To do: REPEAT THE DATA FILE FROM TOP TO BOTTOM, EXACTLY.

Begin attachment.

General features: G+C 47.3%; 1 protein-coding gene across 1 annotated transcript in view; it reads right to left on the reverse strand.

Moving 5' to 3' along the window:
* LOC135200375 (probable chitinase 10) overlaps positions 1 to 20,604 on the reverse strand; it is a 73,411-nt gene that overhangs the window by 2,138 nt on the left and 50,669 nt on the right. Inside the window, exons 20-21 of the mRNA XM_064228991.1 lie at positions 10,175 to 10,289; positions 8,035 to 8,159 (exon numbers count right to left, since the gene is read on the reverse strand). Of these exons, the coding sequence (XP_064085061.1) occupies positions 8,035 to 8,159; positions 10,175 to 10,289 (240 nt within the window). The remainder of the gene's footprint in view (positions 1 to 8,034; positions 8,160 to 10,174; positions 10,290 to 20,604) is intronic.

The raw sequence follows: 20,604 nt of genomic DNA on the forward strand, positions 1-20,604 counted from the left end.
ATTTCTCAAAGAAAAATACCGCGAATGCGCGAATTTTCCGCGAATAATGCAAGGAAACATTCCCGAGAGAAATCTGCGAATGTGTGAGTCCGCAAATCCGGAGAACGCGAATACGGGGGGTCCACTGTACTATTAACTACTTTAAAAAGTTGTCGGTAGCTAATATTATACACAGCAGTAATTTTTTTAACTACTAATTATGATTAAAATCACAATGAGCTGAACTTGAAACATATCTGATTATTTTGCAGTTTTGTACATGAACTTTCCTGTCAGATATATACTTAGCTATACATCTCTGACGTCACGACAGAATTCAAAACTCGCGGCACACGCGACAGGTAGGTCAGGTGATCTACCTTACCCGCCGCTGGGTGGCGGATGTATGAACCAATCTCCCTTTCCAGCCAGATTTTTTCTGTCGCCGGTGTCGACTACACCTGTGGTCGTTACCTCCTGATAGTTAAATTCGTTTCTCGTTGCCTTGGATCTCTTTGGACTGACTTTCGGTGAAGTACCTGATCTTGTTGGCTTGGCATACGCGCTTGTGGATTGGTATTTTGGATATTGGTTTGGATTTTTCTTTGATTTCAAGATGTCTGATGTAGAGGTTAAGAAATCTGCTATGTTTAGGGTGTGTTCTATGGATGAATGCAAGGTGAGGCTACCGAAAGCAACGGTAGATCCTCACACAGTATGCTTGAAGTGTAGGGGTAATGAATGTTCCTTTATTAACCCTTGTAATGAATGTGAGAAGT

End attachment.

General features: G+C 47.3%; 1 protein-coding gene across 1 annotated transcript in view; it reads right to left on the reverse strand.

Moving 5' to 3' along the window:
* LOC135200375 (probable chitinase 10) overlaps positions 1 to 20,604 on the reverse strand; it is a 73,411-nt gene that overhangs the window by 2,138 nt on the left and 50,669 nt on the right. Inside the window, exons 20-21 of the mRNA XM_064228991.1 lie at positions 10,175 to 10,289; positions 8,035 to 8,159 (exon numbers count right to left, since the gene is read on the reverse strand). Of these exons, the coding sequence (XP_064085061.1) occupies positions 8,035 to 8,159; positions 10,175 to 10,289 (240 nt within the window). The remainder of the gene's footprint in view (positions 1 to 8,034; positions 8,160 to 10,174; positions 10,290 to 20,604) is intronic.

The raw sequence follows: 20,604 nt of genomic DNA on the forward strand, positions 1-20,604 counted from the left end.
ATTTCTCAAAGAAAAATACCGCGAATGCGCGAATTTTCCGCGAATAATGCAAGGAAACATTCCCGAGAGAAATCTGCGAATGTGTGAGTCCGCAAATCCGGAGAACGCGAATACGGGGGGTCCACTGTACTATTAACTACTTTAAAAAGTTGTCGGTAGCTAATATTATACACAGCAGTAATTTTTTTAACTACTAATTATGATTAAAATCACAATGAGCTGAACTTGAAACATATCTGATTATTTTGCAGTTTTGTACATGAACTTTCCTGTCAGATATATACTTAGCTATACATCTCTGACGTCACGACAGAATTCAAAACTCGCGGCACACGCGACAGGTAGGTCAGGTGATCTACCTTACCCGCCGCTGGGTGGCGGATGTATGAACCAATCTCCCTTTCCAGCCAGATTTTTTCTGTCGCCGGTGTCGACTACACCTGTGGTCGTTACCTCCTGATAGTTAAATTCGTTTCTCGTTGCCTTGGATCTCTTTGGACTGACTTTCGGTGAAGTACCTGATCTTGTTGGCTTGGCATACGCGCTTGTGGATTGGTATTTTGGATATTGGTTTGGATTTTTCTTTGATTTCAAGATGTCTGATGTAGAGGTTAAGAAATCTGCTATGTTTAGGGTGTGTTCTATGGATGAATGCAAGGTGAGGCTACCGAAAGCAACGGTAGATCCTCACACAGTATGCTTGAAGTGTAGGGGTAATGAATGTTCCTTTATTAACCCTTGTAATGAATGTGAGAAGT